Just northeast of Purdue University lies Tippecanoe Battlefield Park, offering a window to a time when disparate peoples struggled to dominate Indiana’s forests and prairies. The park relates this clash of cultures at the site where American Indian warriors attacked encamped American troops in the predawn hours of Nov. 7, 1811, hoping to realize the ambitions of two Shawnee brothers.
Around 1807 Tecumseh emerged as the political leader of a spiritual movement started by his brother, Tenskwatawa, aka “the Prophet.” Together they hoped to build a pan-Indian tribal federation that spanned the Great Lakes region, an independent nation opposed to the United States and allied with the British in Canada. The brothers’ appeals drew some 1,000 warriors from more than a dozen tribes to Prophets-town, which they founded in the middle of Indiana Territory.
Territorial Governor William Henry Harrison wanted statehood. In 1810 he finalized the Treaty of Fort Wayne, negating earlier treaties and expertly playing area tribes off against each other to buy land for new settlements. Weeks later an infuriated Tecumseh led 400 armed warriors down the Wabash River to meet with Harrison at his Vincennes home. For three days each lectured the other, ultimately finding no common ground. A year later Tecumseh again met with Harrison at Vincennes, this time to discuss the murders of frontier settlers. The stubborn statesmen remained at loggerheads. Then Tecumseh gave Harrison two critical pieces of information. First, he said large numbers of Indians would soon settle the disputed lands, and second, he would head south to recruit more tribes to his cause. The dual threat gave Harrison reason and opportunity to strike.
The governor assembled an army of 1,000 men, including militiamen and mounted volunteers from Indiana and Kentucky, as well as 250 uniformed regulars. They marched north, arriving at Prophetstown, near the junction of the Wabash and Tippecanoe rivers, late on November 6. An Indian emissary under a white flag met them and requested a cease-fire until the next day’s meeting with the Prophet. Agreeing in principle, a wary Harrison encamped his men atop a narrow, wooded triangular knoll a mile west of town. The front and rear lines, each 300 yards long, faced east and west respectively, while the camp’s northern, left flank stretched 150 yards. The Americans placed command tents, supplies, horses and cattle in the middle and ringed them with bonfires. The troops slept in their clothes, weapons at the ready.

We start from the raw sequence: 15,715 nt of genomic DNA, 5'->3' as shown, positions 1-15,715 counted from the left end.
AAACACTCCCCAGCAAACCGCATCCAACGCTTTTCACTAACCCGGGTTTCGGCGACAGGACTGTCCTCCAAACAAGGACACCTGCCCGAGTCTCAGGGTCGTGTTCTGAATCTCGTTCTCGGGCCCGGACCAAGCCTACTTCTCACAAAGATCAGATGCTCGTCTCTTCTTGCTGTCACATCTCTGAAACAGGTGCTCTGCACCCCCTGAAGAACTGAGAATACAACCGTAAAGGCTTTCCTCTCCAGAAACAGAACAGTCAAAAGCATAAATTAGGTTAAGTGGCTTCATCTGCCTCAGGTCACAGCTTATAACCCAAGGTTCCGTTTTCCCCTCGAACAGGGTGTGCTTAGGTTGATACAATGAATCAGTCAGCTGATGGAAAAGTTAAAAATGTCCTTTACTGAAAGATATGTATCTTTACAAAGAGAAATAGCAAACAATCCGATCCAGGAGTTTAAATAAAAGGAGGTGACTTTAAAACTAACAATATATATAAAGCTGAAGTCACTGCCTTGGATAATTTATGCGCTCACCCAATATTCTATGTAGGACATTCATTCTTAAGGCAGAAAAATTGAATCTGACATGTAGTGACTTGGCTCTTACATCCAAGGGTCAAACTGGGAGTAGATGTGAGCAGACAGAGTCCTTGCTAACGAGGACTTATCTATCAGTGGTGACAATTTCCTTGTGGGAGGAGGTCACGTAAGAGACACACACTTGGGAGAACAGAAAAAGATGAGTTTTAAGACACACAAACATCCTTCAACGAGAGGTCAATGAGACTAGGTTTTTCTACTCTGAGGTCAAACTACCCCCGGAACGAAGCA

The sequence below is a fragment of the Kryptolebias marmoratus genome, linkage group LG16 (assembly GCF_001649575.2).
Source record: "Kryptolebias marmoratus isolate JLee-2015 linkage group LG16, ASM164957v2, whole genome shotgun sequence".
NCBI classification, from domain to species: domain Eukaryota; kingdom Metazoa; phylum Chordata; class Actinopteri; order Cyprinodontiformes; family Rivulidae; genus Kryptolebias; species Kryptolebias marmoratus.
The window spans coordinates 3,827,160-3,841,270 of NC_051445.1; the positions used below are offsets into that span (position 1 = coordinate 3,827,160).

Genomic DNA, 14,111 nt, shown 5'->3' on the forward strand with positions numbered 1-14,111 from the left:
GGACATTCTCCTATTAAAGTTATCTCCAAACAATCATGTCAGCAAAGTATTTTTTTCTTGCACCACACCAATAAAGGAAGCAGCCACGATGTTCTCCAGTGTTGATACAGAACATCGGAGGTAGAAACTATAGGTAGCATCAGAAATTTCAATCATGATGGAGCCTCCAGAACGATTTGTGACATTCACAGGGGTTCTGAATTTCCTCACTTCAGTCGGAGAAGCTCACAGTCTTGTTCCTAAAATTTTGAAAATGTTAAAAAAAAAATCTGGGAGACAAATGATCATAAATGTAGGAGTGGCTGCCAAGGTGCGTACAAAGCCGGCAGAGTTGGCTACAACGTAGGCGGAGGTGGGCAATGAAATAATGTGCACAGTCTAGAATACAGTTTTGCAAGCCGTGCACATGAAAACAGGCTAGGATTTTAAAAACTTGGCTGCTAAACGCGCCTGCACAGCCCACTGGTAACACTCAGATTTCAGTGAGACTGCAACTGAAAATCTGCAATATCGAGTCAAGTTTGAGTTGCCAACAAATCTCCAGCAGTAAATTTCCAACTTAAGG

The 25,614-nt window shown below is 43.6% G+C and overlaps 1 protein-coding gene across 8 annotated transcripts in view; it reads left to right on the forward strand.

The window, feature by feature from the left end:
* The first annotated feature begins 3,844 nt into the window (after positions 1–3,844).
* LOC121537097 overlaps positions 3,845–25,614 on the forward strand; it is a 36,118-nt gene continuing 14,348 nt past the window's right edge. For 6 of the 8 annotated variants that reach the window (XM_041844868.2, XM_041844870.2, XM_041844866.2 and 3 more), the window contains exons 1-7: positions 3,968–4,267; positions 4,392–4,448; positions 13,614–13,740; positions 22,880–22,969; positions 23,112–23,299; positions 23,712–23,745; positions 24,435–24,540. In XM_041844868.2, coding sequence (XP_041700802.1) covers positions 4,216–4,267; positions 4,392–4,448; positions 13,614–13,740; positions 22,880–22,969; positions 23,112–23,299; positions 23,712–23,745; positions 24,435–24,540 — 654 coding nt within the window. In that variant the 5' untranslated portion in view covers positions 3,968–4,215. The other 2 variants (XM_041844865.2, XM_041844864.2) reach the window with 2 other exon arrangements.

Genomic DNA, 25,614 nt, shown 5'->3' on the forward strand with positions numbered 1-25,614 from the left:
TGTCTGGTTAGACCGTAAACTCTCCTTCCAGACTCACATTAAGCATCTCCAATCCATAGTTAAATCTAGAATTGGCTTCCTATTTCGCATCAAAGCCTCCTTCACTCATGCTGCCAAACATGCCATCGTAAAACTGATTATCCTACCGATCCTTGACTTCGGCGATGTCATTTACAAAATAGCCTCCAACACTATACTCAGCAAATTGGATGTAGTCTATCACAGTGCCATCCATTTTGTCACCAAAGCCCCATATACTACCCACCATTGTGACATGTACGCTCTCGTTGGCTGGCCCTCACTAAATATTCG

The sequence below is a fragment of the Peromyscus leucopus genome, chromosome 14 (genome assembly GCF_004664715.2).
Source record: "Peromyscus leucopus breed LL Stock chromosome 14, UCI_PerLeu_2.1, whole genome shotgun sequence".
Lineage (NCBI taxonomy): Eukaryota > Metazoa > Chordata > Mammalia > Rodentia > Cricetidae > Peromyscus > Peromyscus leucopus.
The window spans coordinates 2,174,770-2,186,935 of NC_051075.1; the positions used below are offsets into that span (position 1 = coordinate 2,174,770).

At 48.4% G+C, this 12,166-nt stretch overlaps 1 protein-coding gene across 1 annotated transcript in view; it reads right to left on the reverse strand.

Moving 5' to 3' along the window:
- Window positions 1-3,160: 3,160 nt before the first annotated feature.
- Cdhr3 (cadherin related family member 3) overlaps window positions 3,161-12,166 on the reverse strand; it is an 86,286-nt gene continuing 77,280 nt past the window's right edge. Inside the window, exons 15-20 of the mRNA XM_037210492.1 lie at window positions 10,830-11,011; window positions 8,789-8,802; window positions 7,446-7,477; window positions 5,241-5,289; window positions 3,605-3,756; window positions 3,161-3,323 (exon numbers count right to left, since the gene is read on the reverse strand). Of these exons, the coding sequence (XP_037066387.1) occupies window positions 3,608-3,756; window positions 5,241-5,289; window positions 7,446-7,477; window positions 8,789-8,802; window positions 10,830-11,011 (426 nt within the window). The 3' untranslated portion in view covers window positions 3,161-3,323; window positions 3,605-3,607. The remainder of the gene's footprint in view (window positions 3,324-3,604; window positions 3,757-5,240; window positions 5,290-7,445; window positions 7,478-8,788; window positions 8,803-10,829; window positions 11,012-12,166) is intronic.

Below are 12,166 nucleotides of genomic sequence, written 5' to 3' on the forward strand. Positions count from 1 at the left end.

Outnumbered nearly 2-to-1 and with little ammunition, the Indians relied on surprise. Silently working their way around the camp that drizzly night, they had begun to infiltrate the camp’s northwest corner in the predawn hours when spotted and fired on by a sentry. Over the next two hours, as the Prophet prayed, his warriors tormented Harrison’s men, inflicting 188 casualties. At sunrise the tables turned, the Indians withdrawing as the Americans gave chase, killing some 50 warriors and wounding another 70. A day later Harrison’s men advanced on Prophetstown, only to find it deserted but for an old woman too sick to flee. Sparing the woman, they looted and destroyed the town and marched home.
Harrison claimed to have defeated the Shawnee brothers, and newspapers echoed his version of events. But while he had succeeded in damaging the Prophet’s reputation, the next several months proved how wrong he was to claim victory. No Indian murderers surrendered, and Harrison had failed to disperse Tecumseh’s followers, who returned the next summer to rebuild Prophetstown. Killings of white settlers by Tecumseh’s men rose from fewer than 10 in 1810–11 to 46 in the first half of 1812. That summer President James Madison condemned Britain’s alleged support of Tecumseh in his list of arguments for war, and Congress obliged. In the subsequent War of 1812 Tecumseh fought with the British until killed at the Battle of the Thames in 1813. The Prophet later founded a village on reservation land in Kansas and died there, destitute, in 1836.
Harrison held a rally at Tippecanoe during his 1840 presidential run, but for much of the next century and a half the site was a Methodist picnic area and youth camp. In 1873 history-minded locals fenced in the battlefield, and in 1908 state and federal officials added an 85-foot memorial obelisk bearing a statue of Harrison. The site was designated a national historic landmark in 1960. Archeological artifacts and items related to Harrison’s short presidency anchor the present-day museum, managed by the Tippecanoe County Historical Association [tippecanoehistory.org].